Designed by Giorgetto Giugiaro in his 80th birthday year, this electric concept is rather tucked away at Paris (it actually made its debut at the rather niche Grand Basel show), but as you’d expect from the great man, it marries classical styling with some fascinating thoughts about modern cars and their possibilities.
It creates an interesting approach to the new architectures which electric powertrains can enable. “We wanted to have a sedan with a new concept of access, without the A pillar, with sliding glass in front and the four seats completely identical, equal,” Giugiaro told CDN.
“It is electric, four-wheel drive, a new concept of a classic sedan. We want to reinvent the architecture of the sedan with this particular access,” he continued. This, the second prototype has been developed in collaboration with Envision Energy, a Chinese energy firm.
The exterior shape is striking and attractively curvaceous – and large (over 5 metres long and 1.48 metres high), but the interior is where Giugiaro has explored the advantages that an electric powertrain brings. There is no A pillar – you enter by sliding the windscreen towards the front on three tracks: two on the bonnet and one on the roof. The central longitudinal structure also has hinges for the second-row, gullwing-style opening passenger windows. The doors open at the same time as the windscreen and rear window. Once inside the car, there is a feeling of space created by the roof design. The large transparent roof dome is wraparound. Without the A-pillar it starts from the bonnet and reaches the B-pillar.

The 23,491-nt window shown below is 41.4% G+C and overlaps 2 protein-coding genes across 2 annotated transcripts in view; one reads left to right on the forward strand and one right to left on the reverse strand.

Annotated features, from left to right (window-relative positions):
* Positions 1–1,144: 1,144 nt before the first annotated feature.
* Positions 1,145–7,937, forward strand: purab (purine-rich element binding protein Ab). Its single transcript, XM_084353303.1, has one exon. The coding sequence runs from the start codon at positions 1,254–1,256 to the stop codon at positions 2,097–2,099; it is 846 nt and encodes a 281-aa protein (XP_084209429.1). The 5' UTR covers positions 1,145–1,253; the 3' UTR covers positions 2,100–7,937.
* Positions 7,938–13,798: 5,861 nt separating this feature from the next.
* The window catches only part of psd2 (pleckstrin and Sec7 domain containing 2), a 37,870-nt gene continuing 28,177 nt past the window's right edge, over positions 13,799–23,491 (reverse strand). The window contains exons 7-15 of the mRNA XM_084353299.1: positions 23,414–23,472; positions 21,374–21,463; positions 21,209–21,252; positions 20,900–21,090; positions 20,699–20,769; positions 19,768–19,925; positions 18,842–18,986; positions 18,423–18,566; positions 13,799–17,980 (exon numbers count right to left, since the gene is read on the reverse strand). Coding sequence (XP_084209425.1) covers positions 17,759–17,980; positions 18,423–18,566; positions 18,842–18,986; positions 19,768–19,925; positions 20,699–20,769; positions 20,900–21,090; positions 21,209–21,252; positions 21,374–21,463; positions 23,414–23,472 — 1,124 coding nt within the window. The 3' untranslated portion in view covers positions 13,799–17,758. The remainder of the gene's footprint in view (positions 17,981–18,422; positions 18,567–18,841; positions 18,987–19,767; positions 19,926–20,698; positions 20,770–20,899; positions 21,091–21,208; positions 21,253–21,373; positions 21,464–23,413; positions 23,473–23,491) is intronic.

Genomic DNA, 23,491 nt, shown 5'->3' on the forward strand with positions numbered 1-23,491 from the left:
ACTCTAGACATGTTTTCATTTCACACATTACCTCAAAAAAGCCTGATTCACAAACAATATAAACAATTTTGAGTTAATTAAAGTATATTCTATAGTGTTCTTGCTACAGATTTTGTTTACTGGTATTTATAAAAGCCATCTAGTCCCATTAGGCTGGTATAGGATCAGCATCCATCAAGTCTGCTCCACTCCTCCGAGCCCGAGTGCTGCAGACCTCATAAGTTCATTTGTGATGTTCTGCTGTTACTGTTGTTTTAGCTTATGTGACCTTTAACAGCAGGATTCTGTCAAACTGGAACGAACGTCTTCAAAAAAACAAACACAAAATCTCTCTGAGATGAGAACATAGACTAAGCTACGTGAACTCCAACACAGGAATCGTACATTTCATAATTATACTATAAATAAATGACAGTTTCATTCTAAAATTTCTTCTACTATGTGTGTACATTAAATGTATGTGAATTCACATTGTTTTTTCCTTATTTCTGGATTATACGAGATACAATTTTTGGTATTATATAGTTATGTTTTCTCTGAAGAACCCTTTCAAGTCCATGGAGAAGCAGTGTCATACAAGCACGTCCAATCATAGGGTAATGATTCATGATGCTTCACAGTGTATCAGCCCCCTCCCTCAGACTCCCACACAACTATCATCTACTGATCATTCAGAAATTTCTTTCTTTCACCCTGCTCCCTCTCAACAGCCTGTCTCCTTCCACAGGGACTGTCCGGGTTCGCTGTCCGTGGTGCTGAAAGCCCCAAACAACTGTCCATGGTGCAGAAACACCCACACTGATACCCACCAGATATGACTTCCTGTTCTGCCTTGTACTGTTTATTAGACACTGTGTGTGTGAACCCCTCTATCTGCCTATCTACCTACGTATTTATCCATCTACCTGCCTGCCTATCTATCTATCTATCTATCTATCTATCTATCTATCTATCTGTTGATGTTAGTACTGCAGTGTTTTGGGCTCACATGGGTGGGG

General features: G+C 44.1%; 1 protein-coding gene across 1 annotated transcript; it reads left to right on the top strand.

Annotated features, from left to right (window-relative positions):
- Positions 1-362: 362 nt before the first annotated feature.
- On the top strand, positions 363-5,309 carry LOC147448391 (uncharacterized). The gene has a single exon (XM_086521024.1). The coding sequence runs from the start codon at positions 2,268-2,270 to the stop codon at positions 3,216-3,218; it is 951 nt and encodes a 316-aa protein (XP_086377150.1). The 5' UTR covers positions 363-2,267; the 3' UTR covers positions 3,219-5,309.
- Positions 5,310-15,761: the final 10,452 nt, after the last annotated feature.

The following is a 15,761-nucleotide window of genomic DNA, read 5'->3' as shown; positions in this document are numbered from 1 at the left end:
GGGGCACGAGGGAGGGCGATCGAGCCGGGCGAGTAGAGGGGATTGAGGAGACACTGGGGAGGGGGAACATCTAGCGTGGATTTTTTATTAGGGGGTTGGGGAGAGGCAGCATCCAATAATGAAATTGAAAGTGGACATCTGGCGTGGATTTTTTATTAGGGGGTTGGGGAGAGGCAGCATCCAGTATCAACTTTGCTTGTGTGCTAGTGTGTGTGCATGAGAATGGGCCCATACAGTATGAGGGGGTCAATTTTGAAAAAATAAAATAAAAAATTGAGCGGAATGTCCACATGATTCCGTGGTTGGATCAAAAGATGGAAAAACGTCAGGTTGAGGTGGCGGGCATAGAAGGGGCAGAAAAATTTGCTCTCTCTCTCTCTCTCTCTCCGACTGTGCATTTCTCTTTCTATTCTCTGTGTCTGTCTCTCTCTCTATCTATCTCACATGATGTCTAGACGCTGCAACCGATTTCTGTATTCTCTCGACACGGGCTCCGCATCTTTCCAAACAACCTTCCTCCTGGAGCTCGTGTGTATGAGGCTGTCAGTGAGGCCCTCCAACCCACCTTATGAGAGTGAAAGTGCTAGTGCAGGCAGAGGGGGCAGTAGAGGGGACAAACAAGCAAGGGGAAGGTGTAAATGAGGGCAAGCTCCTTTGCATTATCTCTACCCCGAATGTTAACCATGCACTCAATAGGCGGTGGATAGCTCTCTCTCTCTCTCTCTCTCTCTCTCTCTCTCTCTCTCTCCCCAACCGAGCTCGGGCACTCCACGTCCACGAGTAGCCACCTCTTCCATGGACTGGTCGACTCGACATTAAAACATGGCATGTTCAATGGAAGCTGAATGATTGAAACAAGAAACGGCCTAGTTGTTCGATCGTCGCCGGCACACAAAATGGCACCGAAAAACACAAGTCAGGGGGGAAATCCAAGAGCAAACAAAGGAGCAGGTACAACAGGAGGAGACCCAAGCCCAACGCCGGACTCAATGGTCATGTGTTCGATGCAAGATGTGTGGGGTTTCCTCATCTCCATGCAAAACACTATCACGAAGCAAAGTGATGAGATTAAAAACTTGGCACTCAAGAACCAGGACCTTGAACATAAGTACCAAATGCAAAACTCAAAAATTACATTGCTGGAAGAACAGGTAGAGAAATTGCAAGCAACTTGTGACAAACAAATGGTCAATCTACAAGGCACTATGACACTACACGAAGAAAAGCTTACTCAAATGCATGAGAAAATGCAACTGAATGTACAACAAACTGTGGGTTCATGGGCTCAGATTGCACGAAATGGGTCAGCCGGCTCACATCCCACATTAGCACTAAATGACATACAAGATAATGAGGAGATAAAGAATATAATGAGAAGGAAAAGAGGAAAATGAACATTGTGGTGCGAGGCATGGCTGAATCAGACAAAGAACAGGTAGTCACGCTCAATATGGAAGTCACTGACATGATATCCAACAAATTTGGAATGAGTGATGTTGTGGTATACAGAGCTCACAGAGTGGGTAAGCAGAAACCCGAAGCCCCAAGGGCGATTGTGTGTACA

Both the wrap-around windscreen and rear window can be adjusted at will, and when moving at low speeds. The absence of the conventional windscreen in the doors has liberated the space – there are deep, compartmentalised cubby holes in the doors for storage, required because there is also no glovebox, but the space in the doors is bigger than the average glovebox by far. Above the armrest, a flap also allows access to a document compartment that replaces the one normally provided under the dashboard, “which is rather inconvenient,” commented Giugiaro.
Giugiaro demonstrated how to adjust and fold away the UX flatscreen which sits just in front of the driver’s armrest. When folded down, the feeling of space in the front is notable. There is also a large screen running the length of the IP. “There are a lot of technology solutions [in this car]” said Giugiaro. “Electric is a system that allows the design layout to have a lot of new solutions.”
“Usually you don’t have four identical seats, but this time, because it is full electric you have a lot of space to manage. Behind the rear seats there is also a big space in the rear or the seats, and the boot can fit four suitcases,” he explained.
The concept’s name, Sibylla, was chosen in reference to the figure from Latin mythology endowed with the ability to provide answers and predict the future. This connects to the ability of the EnOS™ platform to make the car smart within the wider energy ecosystem, able to provide data from the external world and support the future of e-mobility. It is also a fitting tribute to Giorgetto Giugiaro’s mother – named Sibilla.